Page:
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OP24 Predicting functional ability, hospital admissions, and mortality using a novel measure of intrinsic capacity in the English Longitudinal Study of Ageing*
  1. Anne McMunn1,
  2. Paola Zaninotto1,
  3. Charlotte Campbell1,
  4. Dorina Cadar2
  1. 1Department of Epidemiology and Public Health, University College London, London, UK
  2. 2Centre for Dementia Studies, Brighton and Sussex Medical School, Brighton, UK


Background Intrinsic capacity (IC) is a relatively new concept in the field of healthy ageing. The World Health Organisation originally proposed IC in 2015 as a central part of their framework for monitoring healthy ageing in older populations. IC is defined as an individual’s total physical and mental capacities and is comprised of five domains: cognition, locomotion, sensory, vitality and psychological. There have been many operationalised definitions of IC using different methods and data sources but no definitive measurement model has been agreed on. In this study, we operationalised IC using item response theory in the English Longitudinal Study of Ageing (ELSA) and tested the predictive value of the scale against both objective and subjective health outcomes: subsequent functional ability, mortality, and hospital admission.

Methods IC was measured at baseline (2004, Wave 2) using 14 indicators: word recall, orientation in time, balance, chair rises, walking speed, upper mobility, lower mobility, eyesight, hearing, grip strength, BMI, waist circumference, depressive symptoms, life satisfaction. Performance on each indicator was dichotomised based on previously defined cut-offs where possible. A two-parameter item response theory model was used to generate a scale of intrinsic capacity at baseline. Subsequent functional ability was measured by difficulties with ≥1 activities of daily living (ADLs) and ≥1 instrumental activities of daily living (IADLs) at 4 and 8 years after baseline. Hospital admission and mortality were measured over a 14-year follow-up. Logistic regression was used for the prediction of subsequent difficulties with ADLs and IADLs and competing risk and cox regressions were used for hospital admission and mortality, respectively. All analyses were adjusted for sociodemographic and health-related factors.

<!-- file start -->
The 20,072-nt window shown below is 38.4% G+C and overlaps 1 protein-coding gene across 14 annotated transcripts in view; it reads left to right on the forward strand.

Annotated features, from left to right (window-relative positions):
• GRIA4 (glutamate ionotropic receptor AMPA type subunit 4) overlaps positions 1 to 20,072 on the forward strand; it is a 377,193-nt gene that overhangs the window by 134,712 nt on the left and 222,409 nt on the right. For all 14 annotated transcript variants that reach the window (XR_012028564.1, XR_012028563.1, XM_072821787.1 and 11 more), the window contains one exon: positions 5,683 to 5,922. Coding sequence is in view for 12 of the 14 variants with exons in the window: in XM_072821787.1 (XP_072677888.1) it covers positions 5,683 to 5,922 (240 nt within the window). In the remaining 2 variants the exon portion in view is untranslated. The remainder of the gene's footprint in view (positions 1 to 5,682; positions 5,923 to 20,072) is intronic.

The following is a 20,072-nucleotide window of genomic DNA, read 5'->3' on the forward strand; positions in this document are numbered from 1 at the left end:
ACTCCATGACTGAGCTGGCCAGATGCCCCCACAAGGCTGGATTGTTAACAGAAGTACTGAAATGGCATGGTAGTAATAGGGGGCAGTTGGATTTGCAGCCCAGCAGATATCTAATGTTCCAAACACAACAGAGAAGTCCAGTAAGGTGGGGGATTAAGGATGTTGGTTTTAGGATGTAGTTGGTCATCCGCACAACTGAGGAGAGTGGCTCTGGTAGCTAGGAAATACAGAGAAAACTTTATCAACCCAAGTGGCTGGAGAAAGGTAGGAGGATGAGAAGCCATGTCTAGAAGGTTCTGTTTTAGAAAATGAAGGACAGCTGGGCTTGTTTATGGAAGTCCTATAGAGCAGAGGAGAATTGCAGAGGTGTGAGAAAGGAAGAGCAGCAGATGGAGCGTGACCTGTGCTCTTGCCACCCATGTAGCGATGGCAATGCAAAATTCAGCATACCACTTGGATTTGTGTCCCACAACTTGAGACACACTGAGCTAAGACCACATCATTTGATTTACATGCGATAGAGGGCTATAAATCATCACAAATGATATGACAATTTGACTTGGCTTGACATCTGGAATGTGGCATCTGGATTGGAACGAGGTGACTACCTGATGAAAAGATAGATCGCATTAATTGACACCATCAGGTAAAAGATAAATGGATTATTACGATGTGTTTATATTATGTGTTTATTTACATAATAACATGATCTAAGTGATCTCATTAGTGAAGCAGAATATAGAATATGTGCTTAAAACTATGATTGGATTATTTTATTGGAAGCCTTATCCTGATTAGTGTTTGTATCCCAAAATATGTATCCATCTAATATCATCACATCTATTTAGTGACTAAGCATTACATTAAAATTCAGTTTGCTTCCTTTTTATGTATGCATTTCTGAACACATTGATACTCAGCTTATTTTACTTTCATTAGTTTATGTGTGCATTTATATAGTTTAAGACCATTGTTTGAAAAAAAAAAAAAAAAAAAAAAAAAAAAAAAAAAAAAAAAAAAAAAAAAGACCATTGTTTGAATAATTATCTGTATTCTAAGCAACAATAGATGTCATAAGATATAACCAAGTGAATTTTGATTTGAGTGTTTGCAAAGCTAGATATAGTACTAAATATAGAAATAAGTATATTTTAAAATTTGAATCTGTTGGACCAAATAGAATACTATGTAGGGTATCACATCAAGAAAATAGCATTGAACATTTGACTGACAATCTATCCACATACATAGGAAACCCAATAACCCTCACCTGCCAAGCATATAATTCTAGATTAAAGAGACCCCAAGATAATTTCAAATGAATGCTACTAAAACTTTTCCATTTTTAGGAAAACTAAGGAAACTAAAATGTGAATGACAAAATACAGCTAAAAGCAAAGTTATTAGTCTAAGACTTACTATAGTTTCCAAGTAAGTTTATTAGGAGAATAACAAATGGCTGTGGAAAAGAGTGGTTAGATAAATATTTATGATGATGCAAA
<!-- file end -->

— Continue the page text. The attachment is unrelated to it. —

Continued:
Results Intrinsic capacity scores were generated for 4,537 individuals with complete information on covariates at baseline, with mean age 70.6 years (SD 7.91). Higher baseline IC scores were associated with lower risk of difficulties with ADLs and IADLs, reduced risk of hospital admission (SHR=0.99, 95%CI 0.98–0.99) and mortality (HR=0.98, 95%CI 0.98–0.99), when adjusted for sociodemographic and health-related covariates.

Conclusion Results find the IC score predictive of subsequent functional ability, hospital admission and mortality, over a long follow-up period. This suggests the utility of this IC score as a measure of risk for future adverse outcomes in older people, potentially above that indicated by other sociodemographic and health-related factors.

  • healthy ageing
  • index
  • mortality

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